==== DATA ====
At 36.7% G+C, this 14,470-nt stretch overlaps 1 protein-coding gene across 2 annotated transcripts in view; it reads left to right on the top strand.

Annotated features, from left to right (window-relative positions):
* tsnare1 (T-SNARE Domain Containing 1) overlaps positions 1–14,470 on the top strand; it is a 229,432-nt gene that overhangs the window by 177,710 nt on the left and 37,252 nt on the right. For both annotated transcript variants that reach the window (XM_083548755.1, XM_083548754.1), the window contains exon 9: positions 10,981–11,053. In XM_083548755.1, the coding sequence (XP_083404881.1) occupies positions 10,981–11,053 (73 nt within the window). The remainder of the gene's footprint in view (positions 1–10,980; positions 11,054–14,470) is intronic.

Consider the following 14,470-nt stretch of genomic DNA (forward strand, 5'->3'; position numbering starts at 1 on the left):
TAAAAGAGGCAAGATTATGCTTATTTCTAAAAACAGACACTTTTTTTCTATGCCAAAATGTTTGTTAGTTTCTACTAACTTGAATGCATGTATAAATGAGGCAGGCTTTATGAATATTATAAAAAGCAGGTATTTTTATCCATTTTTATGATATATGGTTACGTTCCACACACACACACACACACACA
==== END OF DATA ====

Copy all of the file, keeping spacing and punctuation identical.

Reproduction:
At 36.7% G+C, this 14,470-nt stretch overlaps 1 protein-coding gene across 2 annotated transcripts in view; it reads left to right on the top strand.

Annotated features, from left to right (window-relative positions):
* tsnare1 (T-SNARE Domain Containing 1) overlaps positions 1–14,470 on the top strand; it is a 229,432-nt gene that overhangs the window by 177,710 nt on the left and 37,252 nt on the right. For both annotated transcript variants that reach the window (XM_083548755.1, XM_083548754.1), the window contains exon 9: positions 10,981–11,053. In XM_083548755.1, the coding sequence (XP_083404881.1) occupies positions 10,981–11,053 (73 nt within the window). The remainder of the gene's footprint in view (positions 1–10,980; positions 11,054–14,470) is intronic.

Consider the following 14,470-nt stretch of genomic DNA (forward strand, 5'->3'; position numbering starts at 1 on the left):
TAAAAGAGGCAAGATTATGCTTATTTCTAAAAACAGACACTTTTTTTCTATGCCAAAATGTTTGTTAGTTTCTACTAACTTGAATGCATGTATAAATGAGGCAGGCTTTATGAATATTATAAAAAGCAGGTATTTTTATCCATTTTTATGATATATGGTTACGTTCCACACACACACACACACACACA